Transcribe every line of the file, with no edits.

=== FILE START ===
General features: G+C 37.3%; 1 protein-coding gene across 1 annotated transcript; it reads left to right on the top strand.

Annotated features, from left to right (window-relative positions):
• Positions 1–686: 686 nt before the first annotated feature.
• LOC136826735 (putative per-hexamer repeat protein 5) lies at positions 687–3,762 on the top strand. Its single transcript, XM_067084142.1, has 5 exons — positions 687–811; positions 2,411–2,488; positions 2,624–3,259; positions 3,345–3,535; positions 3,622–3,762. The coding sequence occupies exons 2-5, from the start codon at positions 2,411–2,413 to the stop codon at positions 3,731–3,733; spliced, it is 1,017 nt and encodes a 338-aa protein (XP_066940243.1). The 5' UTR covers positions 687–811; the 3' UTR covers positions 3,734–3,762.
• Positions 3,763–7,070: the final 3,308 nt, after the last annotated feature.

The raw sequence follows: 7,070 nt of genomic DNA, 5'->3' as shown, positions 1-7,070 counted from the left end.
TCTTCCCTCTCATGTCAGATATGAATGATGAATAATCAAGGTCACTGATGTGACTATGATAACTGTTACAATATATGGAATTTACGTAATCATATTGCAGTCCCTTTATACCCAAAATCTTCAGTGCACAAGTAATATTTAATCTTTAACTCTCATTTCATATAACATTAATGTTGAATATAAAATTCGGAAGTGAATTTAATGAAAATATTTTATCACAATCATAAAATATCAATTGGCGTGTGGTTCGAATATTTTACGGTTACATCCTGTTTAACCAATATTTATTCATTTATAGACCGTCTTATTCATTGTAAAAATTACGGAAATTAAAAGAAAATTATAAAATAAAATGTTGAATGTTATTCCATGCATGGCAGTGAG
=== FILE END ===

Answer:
General features: G+C 37.3%; 1 protein-coding gene across 1 annotated transcript; it reads left to right on the top strand.

Annotated features, from left to right (window-relative positions):
• Positions 1–686: 686 nt before the first annotated feature.
• LOC136826735 (putative per-hexamer repeat protein 5) lies at positions 687–3,762 on the top strand. Its single transcript, XM_067084142.1, has 5 exons — positions 687–811; positions 2,411–2,488; positions 2,624–3,259; positions 3,345–3,535; positions 3,622–3,762. The coding sequence occupies exons 2-5, from the start codon at positions 2,411–2,413 to the stop codon at positions 3,731–3,733; spliced, it is 1,017 nt and encodes a 338-aa protein (XP_066940243.1). The 5' UTR covers positions 687–811; the 3' UTR covers positions 3,734–3,762.
• Positions 3,763–7,070: the final 3,308 nt, after the last annotated feature.

The raw sequence follows: 7,070 nt of genomic DNA, 5'->3' as shown, positions 1-7,070 counted from the left end.
TCTTCCCTCTCATGTCAGATATGAATGATGAATAATCAAGGTCACTGATGTGACTATGATAACTGTTACAATATATGGAATTTACGTAATCATATTGCAGTCCCTTTATACCCAAAATCTTCAGTGCACAAGTAATATTTAATCTTTAACTCTCATTTCATATAACATTAATGTTGAATATAAAATTCGGAAGTGAATTTAATGAAAATATTTTATCACAATCATAAAATATCAATTGGCGTGTGGTTCGAATATTTTACGGTTACATCCTGTTTAACCAATATTTATTCATTTATAGACCGTCTTATTCATTGTAAAAATTACGGAAATTAAAAGAAAATTATAAAATAAAATGTTGAATGTTATTCCATGCATGGCAGTGAG